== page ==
One decision at a time.

Pinterest LinkedIn Tumblr

“Wherever you see a successful person or business, someone once made a courageous decision.”-Peter Drucker

Decision (n.) mid-15c., “act of deciding,” from Old French décision (14c.), from Latin decisionem (nominative decisio) “a decision, settlement, agreement,” noun of action from past-participle stem of decidere “to decide, determine,” literally “to cut off,” from de “off” (see de-) + caedere “to cut” (from PIE root *kae-id- “to strike”). Deciding means to cut off from other options. It is non-negotiable; you have decided where and what you want to do with your life. Making life-changing decisions, especially those not conforming to societal preconceived values, can be tricky. A resolution is a firm decision to do or not to do something. When most of us make New Year’s resolutions, we make a wish that lasts for 4-8 weeks. As the going gets tough, as they would ultimately do, we go back to our old ways.

A resolution is a firm decision to do or not to do something.

Making tough decisions is hard, and sticking to those decisions is even more challenging. We make little choices throughout our day that determine how far we will go in the long run. According to a Cornell research study, we make, on average, 226.7 daily decisions on food alone. (Wansink and Sobal, 2007). We are said to make an average of 35,000 decisions daily. The decisions we make in life determine our trajectory and life outlook. We can either decide whether to be bitter or better, learn the lessons or let a situation lessen one, stay motivated or become helpless, start a fitness regimen or continue to eat junk. Your life responds to the clarity of your decisions. The more intentional you are about the decisions and declarations that you make, the more quickly and easily you will see their results echoed in your life.1

“If you will be hard on yourself, life will be easy on you. But if you insist upon being easy on yourself, life is going to be very hard on you.” – Zig Ziglar

On your path to achieving your goals and aspirations, the road will get rough. The course will get harder, the gym sessions will feel like a chore, you will be doubted, your self-confidence will wane, and whatever will go wrong will go wrong at the least expected time. These pivotal moments wherein we make the right choices ultimately differentiate the highly successful from the non-successful. We are the result of simple but hard decisions that we need to make to change the direction of our lives. As author and motivational speaker Jim Rohn often said, “Success is nothing more than a few simple disciplines, practiced every day, while failure is simply a few errors in judgment, repeated every day. It is the accumulative weight of our disciplines and our judgments that leads us to either fortune or failure. Failure is not a single, cataclysmic event. We do not fail overnight. Failure is the inevitable result of an accumulation of poor thinking and poor choices.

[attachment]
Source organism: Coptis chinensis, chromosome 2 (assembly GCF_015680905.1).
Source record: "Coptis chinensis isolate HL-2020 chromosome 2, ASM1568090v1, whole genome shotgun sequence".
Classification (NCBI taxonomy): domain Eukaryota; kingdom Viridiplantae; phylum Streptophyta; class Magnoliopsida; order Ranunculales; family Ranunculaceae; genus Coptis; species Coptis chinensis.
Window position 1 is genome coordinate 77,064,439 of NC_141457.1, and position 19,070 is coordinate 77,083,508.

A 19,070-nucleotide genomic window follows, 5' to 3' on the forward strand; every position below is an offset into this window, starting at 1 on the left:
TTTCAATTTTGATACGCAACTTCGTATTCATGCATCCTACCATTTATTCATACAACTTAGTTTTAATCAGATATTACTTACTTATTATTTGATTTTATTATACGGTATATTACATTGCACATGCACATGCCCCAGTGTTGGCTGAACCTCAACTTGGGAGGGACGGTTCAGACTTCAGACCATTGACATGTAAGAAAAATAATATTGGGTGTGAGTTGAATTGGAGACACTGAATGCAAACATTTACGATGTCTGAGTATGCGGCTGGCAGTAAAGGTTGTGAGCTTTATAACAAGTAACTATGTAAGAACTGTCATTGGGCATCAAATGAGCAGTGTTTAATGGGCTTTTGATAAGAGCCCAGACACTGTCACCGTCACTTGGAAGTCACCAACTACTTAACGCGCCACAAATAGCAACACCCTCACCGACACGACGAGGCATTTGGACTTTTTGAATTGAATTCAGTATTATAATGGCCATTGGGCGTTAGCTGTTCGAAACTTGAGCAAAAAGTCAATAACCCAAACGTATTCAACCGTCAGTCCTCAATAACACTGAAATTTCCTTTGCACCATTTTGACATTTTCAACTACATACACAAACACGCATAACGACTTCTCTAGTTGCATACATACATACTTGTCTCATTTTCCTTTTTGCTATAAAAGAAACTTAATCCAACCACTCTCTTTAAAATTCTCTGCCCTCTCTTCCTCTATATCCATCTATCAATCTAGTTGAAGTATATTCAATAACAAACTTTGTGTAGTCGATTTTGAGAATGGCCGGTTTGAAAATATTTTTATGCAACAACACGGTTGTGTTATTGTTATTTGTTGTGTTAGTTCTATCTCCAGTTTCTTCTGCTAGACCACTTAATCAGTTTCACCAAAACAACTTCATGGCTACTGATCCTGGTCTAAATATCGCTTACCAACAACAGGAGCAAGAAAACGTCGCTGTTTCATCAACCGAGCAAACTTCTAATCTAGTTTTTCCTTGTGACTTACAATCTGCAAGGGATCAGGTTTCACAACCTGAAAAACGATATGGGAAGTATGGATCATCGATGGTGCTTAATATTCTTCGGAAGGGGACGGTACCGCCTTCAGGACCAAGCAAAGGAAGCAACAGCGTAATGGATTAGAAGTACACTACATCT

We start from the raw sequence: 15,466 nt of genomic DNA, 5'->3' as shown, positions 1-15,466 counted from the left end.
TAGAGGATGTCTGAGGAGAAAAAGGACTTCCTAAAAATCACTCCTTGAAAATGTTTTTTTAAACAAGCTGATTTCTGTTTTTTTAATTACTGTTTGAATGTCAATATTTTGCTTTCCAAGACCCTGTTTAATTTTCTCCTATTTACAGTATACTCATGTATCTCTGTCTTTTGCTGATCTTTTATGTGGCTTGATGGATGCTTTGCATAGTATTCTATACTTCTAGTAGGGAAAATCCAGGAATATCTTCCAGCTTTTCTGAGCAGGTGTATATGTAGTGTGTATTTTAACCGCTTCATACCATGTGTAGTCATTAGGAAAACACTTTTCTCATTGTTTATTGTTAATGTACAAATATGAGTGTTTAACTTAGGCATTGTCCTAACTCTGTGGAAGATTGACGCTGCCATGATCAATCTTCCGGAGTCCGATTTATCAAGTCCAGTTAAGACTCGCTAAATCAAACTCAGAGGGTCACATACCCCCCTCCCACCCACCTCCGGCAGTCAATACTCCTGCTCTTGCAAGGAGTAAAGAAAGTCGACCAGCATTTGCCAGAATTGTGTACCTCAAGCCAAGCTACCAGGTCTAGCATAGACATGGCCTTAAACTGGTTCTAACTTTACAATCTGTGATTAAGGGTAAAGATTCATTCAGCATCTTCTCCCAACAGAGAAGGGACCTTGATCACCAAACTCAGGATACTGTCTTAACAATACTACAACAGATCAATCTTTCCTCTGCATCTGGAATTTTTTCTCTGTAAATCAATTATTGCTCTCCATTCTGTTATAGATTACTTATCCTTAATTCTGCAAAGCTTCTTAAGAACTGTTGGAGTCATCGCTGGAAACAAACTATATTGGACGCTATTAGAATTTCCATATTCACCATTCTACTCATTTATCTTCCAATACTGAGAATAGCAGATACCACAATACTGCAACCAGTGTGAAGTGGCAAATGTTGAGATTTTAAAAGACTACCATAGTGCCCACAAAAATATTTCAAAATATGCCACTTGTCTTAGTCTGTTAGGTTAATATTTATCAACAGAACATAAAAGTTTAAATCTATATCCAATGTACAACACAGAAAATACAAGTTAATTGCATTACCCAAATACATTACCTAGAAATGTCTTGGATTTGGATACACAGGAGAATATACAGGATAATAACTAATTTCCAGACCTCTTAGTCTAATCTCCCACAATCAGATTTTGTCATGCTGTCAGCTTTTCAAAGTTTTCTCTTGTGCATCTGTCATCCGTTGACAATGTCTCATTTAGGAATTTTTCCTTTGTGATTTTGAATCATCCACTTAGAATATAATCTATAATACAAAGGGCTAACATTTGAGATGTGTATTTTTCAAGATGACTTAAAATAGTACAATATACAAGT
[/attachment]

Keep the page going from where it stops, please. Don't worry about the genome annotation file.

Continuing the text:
Success is the result of an accumulation of good thinking and good choices while Failure is the inevitable result of an accumulation of poor thinking and poor choices.

Actions do have consequences; our input determines our output. As author Jim Rohn often said, success is never an accident, and failure is not a single, cataclysmic event. A decision to read one chapter of a book per day would inevitably lead to reading at least 50 books in a year. A decision to train daily for at least one hour leads to a fit body and a sound mind. A decision to watch a video tutorial instead of bingeing Netflix, a decision to leave a toxic relationship over living in pain and denial. Good choices lead to good habits, which leads to a great life.


Daily Calm with Tamara Levitt – Breathe Gratitude

It is not joy that makes us grateful; it is gratitude that makes us joyful.” – David Steindl-Rast

Daily Jay with Jay Shetty – Cheering or Critiquing

  • Instead of being a cheerleader or critique, we can be curious. It is an enquiry, not an inquisition, about expressing genuine interest in others’ undertaking. When someone shares their big ideas, you don’t need to boost it up or shoot it down. Rather, lean in into curiosity if you want to be supportive.

Daily Trip with Jeff Warren – The Forever Practice


  • Brendon Burchard: Are your decisions derailing your life? -Ed Mylett Show.


All the best in your quest to get better. Don’t Settle: Live with Passion.

Lifelong Learner | Entrepreneur | Digital Strategist at Reputiva LLC | Marathoner | Bibliophile |

Comments are closed.